Classics are good for you, like losing weight and eating vegetables, which is why no child wants to read them. But you don’t just learn from the classics. I learned a lot from reading ridiculously square-jawed adventures as a child, particularly the stories of Jules Verne and virtually lost novels like ‘Coral Island’ and ‘The Swiss Family Robinson’, but I learned as much from sixties television. ‘The Prisoner’ was influential even though the series was very short-lived. ‘The Avengers’ was not only long-running, it specialised in eerie scenarios that seemingly defied explanation. As a consequence I would try to outguess them and write my own plots before the hour was up.
The great strength of Dickens is characterisation, of course, but it’s plots that most genre writers tend to obsess about. In many of the best books I’ve read hardly anything happens, but the characters stay with you. A great character in a weak plot is still preferable to a weak character in a great plot.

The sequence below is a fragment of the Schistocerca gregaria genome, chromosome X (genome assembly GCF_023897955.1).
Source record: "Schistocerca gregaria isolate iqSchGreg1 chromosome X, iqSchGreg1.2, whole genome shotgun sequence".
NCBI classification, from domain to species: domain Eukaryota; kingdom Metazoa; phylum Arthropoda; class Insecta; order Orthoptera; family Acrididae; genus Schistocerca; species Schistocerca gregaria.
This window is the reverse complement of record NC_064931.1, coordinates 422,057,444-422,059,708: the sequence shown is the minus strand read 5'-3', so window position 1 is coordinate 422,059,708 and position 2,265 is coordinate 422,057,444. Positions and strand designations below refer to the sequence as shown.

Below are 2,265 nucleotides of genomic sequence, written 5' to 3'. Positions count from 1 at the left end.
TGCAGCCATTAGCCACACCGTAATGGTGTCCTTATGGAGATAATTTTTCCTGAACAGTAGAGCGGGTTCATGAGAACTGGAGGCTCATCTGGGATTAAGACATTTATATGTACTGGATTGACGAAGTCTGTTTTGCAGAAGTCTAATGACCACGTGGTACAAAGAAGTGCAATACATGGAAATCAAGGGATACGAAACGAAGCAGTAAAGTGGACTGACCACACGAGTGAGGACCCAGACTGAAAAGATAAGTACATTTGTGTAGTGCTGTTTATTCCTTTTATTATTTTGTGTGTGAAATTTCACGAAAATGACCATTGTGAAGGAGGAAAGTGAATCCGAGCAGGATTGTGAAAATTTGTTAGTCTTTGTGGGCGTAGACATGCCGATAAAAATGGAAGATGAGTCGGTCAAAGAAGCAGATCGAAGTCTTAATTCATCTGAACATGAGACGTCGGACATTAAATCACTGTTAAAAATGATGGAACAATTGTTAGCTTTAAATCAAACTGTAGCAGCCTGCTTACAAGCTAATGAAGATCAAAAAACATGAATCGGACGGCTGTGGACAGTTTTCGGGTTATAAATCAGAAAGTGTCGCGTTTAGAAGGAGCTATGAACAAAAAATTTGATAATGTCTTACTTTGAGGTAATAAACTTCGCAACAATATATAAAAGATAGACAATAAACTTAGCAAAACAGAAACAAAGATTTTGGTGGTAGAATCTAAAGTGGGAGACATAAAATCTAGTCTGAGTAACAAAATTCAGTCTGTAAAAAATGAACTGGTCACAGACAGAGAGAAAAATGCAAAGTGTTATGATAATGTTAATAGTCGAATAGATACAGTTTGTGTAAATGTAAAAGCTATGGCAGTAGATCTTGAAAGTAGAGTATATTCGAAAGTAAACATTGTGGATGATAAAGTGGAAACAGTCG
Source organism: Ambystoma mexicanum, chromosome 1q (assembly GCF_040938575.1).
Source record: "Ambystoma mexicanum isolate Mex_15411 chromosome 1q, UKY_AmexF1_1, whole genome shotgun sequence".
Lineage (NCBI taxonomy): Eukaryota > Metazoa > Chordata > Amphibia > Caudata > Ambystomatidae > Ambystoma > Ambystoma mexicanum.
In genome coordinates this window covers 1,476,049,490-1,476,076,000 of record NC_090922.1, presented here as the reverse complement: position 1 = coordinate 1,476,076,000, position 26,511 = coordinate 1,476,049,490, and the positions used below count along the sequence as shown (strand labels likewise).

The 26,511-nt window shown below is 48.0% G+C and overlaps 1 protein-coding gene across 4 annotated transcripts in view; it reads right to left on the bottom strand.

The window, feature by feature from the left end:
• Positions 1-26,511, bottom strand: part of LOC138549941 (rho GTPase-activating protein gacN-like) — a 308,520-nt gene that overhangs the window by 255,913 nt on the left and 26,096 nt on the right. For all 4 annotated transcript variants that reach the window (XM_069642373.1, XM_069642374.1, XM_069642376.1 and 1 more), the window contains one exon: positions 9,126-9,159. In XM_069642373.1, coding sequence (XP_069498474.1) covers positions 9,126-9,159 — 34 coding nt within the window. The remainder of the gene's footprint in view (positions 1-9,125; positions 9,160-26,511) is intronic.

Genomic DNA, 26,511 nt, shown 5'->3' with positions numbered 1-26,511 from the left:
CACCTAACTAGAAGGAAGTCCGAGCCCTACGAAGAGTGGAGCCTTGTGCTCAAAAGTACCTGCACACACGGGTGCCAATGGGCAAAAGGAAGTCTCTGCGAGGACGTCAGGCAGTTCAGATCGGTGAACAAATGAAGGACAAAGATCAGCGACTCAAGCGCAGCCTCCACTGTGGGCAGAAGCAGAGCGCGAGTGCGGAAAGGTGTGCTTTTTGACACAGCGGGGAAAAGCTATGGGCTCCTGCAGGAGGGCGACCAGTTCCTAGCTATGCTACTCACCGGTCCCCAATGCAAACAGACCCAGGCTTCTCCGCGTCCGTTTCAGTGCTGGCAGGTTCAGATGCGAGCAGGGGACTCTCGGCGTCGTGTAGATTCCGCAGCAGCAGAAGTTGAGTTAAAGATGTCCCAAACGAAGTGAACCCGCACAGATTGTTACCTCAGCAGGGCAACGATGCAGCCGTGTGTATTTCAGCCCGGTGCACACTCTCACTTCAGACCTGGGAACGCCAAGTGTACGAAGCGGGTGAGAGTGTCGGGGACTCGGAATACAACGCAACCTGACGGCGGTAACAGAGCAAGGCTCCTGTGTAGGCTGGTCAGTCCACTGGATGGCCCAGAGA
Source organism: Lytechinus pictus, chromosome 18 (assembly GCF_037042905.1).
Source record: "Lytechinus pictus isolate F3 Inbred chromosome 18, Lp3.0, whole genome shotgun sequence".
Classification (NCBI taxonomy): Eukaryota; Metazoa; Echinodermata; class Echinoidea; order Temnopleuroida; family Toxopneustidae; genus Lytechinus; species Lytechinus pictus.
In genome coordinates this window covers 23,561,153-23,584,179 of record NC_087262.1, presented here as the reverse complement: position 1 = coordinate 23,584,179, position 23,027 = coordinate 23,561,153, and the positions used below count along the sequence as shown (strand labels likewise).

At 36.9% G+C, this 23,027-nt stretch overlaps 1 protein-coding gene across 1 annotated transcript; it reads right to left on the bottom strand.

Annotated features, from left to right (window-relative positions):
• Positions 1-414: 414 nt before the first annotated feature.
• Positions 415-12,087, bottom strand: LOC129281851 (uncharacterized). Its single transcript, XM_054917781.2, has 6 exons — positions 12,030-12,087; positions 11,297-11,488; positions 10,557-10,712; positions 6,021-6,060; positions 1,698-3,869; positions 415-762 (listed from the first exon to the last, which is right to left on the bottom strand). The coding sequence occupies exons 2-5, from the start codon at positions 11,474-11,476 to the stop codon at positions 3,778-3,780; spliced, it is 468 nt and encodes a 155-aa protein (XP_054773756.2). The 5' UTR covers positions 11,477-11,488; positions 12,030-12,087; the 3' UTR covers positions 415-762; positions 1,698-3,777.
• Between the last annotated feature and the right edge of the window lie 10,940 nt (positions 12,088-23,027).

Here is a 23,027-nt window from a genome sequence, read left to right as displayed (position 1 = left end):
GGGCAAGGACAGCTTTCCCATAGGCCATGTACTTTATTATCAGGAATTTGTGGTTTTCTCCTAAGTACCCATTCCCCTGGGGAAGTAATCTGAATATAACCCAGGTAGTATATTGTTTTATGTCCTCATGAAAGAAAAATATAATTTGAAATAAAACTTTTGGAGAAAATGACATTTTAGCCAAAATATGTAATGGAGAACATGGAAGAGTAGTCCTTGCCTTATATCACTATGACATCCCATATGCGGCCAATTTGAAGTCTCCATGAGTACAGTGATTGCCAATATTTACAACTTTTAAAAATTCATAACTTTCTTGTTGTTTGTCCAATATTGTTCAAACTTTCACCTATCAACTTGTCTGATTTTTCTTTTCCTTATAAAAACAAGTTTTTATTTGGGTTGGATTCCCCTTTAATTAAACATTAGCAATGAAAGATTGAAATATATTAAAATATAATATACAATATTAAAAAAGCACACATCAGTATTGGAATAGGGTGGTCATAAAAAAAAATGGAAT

Balancing character and plot is a trick I’ve only properly learned in recent times. For too many years I neatly hid my characterisation deficiencies with jokes and smooth writing, but the Bryant & May series forced me to reconsider how I approached my work. In a way, it really doesn’t matter whodunnit so long as the reading journey remains true to the characters. The moment you have your leads acting because of plot demands, readers start to disbelieve.
The most sustained piece of character writing in recent times is Hilary Mantel’s ‘Wolf Hall’ and ‘Bring Up The Bodies’. It’s as if she inhabited the body of her hero and was hypnotised into becoming him, the literary equivalent of method acting. Reaching this level is something we might all aspire to, but only a handful of authors ever achieve. I wonder if it comes at great personal expense to invest this much energy in creating character.
My first few novels featured virtually no memorable characters. With ‘Spanky’ I learned that bad-boy characters gave me licence to have fun, even if it did entail trudging around shopping centres with the cover model in tow for all my signing sessions. I particularly enjoy writing strong female roles, which is why I had so much fun writing ‘Plastic’. But female readership can be shockingly conservative – often they still want their women to obsess about rich, handsome men – as sales of ‘Fifty Shades’ have proved.
It was famously noted about Tony Hancock’s character that you could put him in any situation and know how he was going to react, so well-defined was he. And as I sit down now, with a clean blank screen before me, the first thing I start to think about is a fresh and interesting character.